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Impact of COVID-19 on public transport

Public transport has been hit hard by COVID-19. With ridership significantly down, operators in developing cities will have to face difficult questions for their future viability. The appropriate response must plan for contingencies, but never forget the value of shared transit in the process of economic development.

Since the onset of the COVID-19 pandemic, cities across the world have had to enforce massive restrictions on public transport in order to limit transmission of the virus and ensure safe passage of key workers during the emergency response. Addis Ababa, Lagos, and Johannesburg are just a few of the major cities where public buses have had to run at less than 60% of normal capacity during lockdown. Similar restrictions in Brazil are estimated to have cost bus operators as much as USD188 million in daily fare losses, according to the National Association of Urban Transport. At the same time, most providers are having to spend whatever they can on protecting their passengers and staff. Kigali, Rwanda, for example, has flooded its bus stops with portable sinks and hand sanitisers, at no small expense to the government.

The implications for informal operators

One of the biggest challenges for developing cities, however, is that most public transport is informal and privately owned. In Nairobi, for instance, 70% of commuters rely on privately-operated matatus to get to work. For millions, these unregulated minivans, taxis, or scooters are the only source of motorised travel (often offering a broader and more reliable service than the formal system), not to mention, a significant source of employment.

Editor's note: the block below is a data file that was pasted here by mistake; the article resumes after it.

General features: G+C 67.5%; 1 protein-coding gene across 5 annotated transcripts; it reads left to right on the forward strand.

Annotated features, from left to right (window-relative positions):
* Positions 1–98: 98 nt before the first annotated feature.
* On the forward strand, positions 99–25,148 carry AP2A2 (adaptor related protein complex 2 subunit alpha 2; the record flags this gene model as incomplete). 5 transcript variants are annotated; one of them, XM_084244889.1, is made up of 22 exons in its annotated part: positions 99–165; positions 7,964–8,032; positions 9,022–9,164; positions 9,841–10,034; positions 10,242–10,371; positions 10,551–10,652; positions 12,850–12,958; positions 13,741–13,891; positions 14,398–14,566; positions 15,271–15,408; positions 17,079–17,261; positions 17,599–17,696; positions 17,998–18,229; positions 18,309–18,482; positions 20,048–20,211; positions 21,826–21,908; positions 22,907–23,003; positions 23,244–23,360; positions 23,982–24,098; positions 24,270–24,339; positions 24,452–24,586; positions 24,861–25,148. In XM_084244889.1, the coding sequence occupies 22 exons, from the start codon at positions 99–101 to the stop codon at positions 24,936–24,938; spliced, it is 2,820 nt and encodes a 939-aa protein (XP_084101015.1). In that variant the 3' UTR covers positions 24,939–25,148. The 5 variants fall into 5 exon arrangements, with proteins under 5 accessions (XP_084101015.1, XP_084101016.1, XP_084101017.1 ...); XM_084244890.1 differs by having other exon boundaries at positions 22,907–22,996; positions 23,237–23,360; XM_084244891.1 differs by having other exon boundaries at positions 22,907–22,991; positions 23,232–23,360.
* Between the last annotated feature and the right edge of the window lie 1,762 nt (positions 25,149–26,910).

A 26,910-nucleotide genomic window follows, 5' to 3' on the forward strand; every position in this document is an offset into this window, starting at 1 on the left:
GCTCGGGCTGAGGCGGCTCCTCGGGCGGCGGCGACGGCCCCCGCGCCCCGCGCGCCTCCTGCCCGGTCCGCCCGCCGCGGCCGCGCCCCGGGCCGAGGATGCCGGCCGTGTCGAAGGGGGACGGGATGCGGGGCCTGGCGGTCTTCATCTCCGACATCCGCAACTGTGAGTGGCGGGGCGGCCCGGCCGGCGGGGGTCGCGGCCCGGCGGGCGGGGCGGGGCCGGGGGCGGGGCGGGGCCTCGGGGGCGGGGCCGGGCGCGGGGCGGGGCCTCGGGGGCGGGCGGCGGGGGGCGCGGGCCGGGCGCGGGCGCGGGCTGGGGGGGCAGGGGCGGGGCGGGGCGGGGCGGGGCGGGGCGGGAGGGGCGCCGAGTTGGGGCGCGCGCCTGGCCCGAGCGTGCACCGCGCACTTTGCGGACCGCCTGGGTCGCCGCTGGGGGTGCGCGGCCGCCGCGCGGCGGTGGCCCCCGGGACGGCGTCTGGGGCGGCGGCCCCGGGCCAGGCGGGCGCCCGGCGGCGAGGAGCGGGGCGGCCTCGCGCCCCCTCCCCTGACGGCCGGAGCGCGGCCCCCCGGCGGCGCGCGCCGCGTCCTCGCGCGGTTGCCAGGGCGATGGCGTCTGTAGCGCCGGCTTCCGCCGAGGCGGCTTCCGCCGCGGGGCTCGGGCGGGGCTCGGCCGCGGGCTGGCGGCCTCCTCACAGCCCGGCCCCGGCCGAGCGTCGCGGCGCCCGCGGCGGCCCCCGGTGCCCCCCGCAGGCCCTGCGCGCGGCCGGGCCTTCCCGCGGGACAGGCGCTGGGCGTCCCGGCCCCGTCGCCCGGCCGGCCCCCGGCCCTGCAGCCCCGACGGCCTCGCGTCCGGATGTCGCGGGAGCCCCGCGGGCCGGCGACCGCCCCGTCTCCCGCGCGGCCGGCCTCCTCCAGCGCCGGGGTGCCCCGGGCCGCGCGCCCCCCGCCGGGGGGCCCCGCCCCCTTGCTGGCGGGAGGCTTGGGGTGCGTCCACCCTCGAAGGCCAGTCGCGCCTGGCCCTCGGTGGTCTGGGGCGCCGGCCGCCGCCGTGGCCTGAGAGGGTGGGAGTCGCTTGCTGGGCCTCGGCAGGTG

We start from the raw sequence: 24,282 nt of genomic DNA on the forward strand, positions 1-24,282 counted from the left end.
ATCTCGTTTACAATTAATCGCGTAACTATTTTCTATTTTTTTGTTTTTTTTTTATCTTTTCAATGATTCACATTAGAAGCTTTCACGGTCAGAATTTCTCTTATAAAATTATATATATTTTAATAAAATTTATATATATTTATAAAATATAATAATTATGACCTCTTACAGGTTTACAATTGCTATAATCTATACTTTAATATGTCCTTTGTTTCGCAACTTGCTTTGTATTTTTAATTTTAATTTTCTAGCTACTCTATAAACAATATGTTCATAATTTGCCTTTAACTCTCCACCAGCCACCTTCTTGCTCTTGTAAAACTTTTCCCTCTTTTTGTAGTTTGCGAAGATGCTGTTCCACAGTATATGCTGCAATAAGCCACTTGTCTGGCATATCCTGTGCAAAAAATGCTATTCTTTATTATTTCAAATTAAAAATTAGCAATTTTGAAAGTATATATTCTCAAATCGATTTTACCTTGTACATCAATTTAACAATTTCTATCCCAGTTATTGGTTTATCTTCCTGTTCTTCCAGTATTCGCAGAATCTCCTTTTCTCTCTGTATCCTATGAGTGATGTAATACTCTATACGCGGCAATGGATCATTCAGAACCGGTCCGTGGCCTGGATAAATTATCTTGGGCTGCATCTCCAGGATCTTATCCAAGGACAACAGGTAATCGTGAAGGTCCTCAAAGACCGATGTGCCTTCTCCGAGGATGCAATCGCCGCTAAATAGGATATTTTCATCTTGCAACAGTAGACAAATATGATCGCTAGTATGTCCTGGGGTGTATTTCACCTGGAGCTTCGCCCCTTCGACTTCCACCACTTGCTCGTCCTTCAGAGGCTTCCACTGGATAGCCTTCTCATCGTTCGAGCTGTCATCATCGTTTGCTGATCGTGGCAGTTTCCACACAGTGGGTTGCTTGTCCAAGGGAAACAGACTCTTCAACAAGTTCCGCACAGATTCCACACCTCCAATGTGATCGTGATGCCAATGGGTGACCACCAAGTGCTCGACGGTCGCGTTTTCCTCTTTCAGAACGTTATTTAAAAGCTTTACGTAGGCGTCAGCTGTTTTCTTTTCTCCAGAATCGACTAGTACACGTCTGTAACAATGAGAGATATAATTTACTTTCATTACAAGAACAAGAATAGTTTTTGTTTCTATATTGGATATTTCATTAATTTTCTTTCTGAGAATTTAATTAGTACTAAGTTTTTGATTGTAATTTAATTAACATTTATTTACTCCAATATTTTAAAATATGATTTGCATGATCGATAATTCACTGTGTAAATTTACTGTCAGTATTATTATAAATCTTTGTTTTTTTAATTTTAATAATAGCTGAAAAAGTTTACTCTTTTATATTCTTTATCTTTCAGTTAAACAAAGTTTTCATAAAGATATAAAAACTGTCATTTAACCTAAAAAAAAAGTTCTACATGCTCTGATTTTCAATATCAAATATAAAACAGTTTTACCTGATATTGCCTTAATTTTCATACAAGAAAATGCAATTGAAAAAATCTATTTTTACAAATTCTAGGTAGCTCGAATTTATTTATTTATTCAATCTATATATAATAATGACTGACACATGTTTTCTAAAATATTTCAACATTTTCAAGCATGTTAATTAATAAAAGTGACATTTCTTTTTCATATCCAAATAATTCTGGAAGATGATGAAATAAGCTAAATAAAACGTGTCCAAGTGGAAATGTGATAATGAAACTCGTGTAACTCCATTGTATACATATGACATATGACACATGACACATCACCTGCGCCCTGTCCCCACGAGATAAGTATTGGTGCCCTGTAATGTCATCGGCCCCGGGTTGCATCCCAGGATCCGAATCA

With informal services largely out of the government’s control, it is difficult for public officials to now turn around and demand pandemic-worthy measures. In South Africa, hundreds of informal minibus operators have defied government attempts to enforce capacity restrictions, complaining that they would make it impossible for them to earn a living. Forcing operators to suspend or reduce services might also put them out of business for good – threatening a vital source of connectivity well into the aftermath of COVID-19.

The implications for public welfare

According to data from Google mobility reports, visitors to all public transit locations – such as bus services, terminals, and waiting areas – have fallen by as much as 80% across IGC countries since early March. Many operators have had no choice but to scale back or completely shut down less viable routes; while others are passing their costs onto consumers. While visits have been steadily rising since, the threat of sharp restrictions still loom for many of the poor and disadvantaged who have few alternatives.

 

The social impacts are undoubtedly significant. While those with access to private cars might enjoy uncharacteristically quiet roads, for poorer households that depend on shared transit, being denied motorised travel for months could have disastrous consequences.

Most low-income residents will have no choice but to walk or cycle, but with added curfews and outdoor time limits, access to work and social services are likely to be severely impeded. Evidence from Nairobi shows that the overall share of job opportunities within one hour of travel, is up to five times higher for those with cars compared to those on shared minibuses or on foot. This not only cuts off low-income households from existing jobs, but also limits their access to new opportunities, risking higher unemployment amongst poor communities, and hurting long-term economic outcomes for both the individuals and the city.

For many countries, social support and work-from-home schemes have been a critical life-line to preserve livelihoods when citizens cannot travel. These are also important because they preserve the value of firm-specific knowledge and skills that employees gain over many years with their employers. But such programmes are extremely challenging in developing country contexts. Not only are they hard to maintain in the face of limited public budgets, but they are also much harder to target when most employment is informal, when few work in industries where home-based work makes sense, and then even if it did, when many lack the physical infrastructure to make it possible.

Do not go from lockdown to gridlock